The final benefit of using a broker is that often the specialist professional will liaise with the other parties involved such as solicitors, ensuring that any administration issues are handled promptly which can speed up the overall process.

Costs of using a Broker

The costs of using a specialist broker can vary. A common approach is for the broker to take a commission from the lender and not charge the applicant directly. Another pricing structure that can be applied is a percentage of the loan amount.

Using a specialised bridging finance broker can save applicants both time and money, as well as relieving stress, knowing that a professional is assisting with your application.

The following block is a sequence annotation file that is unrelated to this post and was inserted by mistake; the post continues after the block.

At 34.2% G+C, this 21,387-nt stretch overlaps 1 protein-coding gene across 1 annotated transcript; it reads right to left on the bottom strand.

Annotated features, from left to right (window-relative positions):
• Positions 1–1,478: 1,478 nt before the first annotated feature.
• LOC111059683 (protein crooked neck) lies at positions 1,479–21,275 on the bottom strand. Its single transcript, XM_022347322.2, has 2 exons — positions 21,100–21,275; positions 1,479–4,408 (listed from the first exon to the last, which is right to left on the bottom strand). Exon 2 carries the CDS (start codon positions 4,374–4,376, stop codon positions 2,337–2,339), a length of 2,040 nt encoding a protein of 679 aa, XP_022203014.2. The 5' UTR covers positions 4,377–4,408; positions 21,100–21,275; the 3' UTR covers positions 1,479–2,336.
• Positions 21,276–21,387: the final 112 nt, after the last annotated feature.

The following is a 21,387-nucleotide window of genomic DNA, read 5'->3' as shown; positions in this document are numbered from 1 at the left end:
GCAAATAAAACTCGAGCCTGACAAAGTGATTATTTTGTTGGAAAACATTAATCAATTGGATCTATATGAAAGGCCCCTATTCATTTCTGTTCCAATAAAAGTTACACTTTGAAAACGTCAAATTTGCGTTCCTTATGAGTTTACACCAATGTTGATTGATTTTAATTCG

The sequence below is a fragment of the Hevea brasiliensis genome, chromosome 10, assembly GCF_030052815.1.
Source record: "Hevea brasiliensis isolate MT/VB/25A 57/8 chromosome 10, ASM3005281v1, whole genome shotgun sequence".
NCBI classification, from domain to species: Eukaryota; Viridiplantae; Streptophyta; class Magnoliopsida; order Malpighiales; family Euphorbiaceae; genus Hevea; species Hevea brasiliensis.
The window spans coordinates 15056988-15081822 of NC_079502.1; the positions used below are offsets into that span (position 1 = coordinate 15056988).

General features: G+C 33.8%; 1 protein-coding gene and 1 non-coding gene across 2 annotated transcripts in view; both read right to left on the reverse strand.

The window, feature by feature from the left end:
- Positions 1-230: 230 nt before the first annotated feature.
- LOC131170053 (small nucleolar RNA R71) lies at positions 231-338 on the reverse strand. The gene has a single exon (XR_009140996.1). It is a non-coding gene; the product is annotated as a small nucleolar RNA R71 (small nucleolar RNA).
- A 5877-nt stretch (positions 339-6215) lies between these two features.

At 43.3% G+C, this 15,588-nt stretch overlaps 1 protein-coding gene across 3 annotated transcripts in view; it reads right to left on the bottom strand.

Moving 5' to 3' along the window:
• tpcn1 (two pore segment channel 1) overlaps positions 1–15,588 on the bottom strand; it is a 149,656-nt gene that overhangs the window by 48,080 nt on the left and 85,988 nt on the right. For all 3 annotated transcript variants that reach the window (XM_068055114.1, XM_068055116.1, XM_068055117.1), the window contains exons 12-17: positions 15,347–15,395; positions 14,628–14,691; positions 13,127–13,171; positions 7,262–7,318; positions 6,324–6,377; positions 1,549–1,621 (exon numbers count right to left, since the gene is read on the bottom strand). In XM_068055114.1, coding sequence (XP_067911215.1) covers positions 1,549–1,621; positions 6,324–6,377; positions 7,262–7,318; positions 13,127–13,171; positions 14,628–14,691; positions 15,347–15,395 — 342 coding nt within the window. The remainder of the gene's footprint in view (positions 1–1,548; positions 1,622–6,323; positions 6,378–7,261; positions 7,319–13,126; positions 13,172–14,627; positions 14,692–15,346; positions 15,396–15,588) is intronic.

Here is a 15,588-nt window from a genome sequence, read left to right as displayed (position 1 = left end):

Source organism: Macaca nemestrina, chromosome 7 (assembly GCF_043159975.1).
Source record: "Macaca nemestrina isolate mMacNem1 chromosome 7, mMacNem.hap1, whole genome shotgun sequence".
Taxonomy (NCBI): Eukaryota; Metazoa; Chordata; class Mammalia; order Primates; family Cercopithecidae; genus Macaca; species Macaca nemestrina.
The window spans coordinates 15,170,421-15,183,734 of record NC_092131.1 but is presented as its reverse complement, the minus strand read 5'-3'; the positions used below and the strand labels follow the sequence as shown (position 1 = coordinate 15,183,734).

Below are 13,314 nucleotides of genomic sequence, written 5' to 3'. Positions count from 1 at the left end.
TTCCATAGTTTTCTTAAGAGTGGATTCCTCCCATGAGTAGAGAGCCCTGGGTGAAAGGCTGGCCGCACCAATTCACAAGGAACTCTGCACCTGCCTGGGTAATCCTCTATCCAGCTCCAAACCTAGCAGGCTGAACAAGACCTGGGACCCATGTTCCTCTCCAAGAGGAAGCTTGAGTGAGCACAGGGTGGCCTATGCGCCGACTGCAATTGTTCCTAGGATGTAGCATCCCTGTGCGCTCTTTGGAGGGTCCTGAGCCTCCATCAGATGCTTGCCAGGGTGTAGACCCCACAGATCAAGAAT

Bridging Finance Broker Summary

As with any financial decision such as considering a bridging loan, it is best to seek independent financial advice, to read the fine print and to be aware of the consequences of the chosen financial product.

With any secured lending, there is the risk that the associated asset could be seized should repayments not be made.

At Mortgageable, we have a dedicated team of advisors that will be able to offer you help, point you in the right direction and provide you with access to some of the best bridging loan deals currently on offer.

Give us a call on 01925 906 210 or get in touch for advice that is personal to you and takes your credit history into account. That way you will know where you stand in the bridging loan market and we can guide you on your route to securing a suitable loan.